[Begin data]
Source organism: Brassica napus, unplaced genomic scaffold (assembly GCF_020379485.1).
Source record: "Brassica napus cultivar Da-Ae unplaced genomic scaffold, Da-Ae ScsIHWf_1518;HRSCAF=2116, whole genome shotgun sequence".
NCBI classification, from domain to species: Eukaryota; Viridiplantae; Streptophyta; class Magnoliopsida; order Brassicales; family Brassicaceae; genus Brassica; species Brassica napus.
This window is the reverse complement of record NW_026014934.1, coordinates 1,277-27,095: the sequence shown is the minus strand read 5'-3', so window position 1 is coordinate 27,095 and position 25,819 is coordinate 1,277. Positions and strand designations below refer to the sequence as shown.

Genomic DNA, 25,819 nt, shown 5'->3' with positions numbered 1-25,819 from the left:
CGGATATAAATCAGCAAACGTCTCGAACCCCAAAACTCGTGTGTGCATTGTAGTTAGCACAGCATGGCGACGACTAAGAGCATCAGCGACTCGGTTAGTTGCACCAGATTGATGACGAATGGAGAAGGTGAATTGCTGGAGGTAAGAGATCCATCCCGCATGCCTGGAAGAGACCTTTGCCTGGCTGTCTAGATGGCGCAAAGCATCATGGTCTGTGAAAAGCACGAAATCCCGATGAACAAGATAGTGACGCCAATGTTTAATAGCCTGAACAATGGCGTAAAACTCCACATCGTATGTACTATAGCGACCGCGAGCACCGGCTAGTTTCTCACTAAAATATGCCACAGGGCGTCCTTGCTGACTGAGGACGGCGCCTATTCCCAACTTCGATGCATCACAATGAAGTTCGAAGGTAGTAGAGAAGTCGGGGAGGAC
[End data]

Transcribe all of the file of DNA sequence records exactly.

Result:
Source organism: Brassica napus, unplaced genomic scaffold (assembly GCF_020379485.1).
Source record: "Brassica napus cultivar Da-Ae unplaced genomic scaffold, Da-Ae ScsIHWf_1518;HRSCAF=2116, whole genome shotgun sequence".
NCBI classification, from domain to species: Eukaryota; Viridiplantae; Streptophyta; class Magnoliopsida; order Brassicales; family Brassicaceae; genus Brassica; species Brassica napus.
This window is the reverse complement of record NW_026014934.1, coordinates 1,277-27,095: the sequence shown is the minus strand read 5'-3', so window position 1 is coordinate 27,095 and position 25,819 is coordinate 1,277. Positions and strand designations below refer to the sequence as shown.

Genomic DNA, 25,819 nt, shown 5'->3' with positions numbered 1-25,819 from the left:
CGGATATAAATCAGCAAACGTCTCGAACCCCAAAACTCGTGTGTGCATTGTAGTTAGCACAGCATGGCGACGACTAAGAGCATCAGCGACTCGGTTAGTTGCACCAGATTGATGACGAATGGAGAAGGTGAATTGCTGGAGGTAAGAGATCCATCCCGCATGCCTGGAAGAGACCTTTGCCTGGCTGTCTAGATGGCGCAAAGCATCATGGTCTGTGAAAAGCACGAAATCCCGATGAACAAGATAGTGACGCCAATGTTTAATAGCCTGAACAATGGCGTAAAACTCCACATCGTATGTACTATAGCGACCGCGAGCACCGGCTAGTTTCTCACTAAAATATGCCACAGGGCGTCCTTGCTGACTGAGGACGGCGCCTATTCCCAACTTCGATGCATCACAATGAAGTTCGAAGGTAGTAGAGAAGTCGGGGAGGAC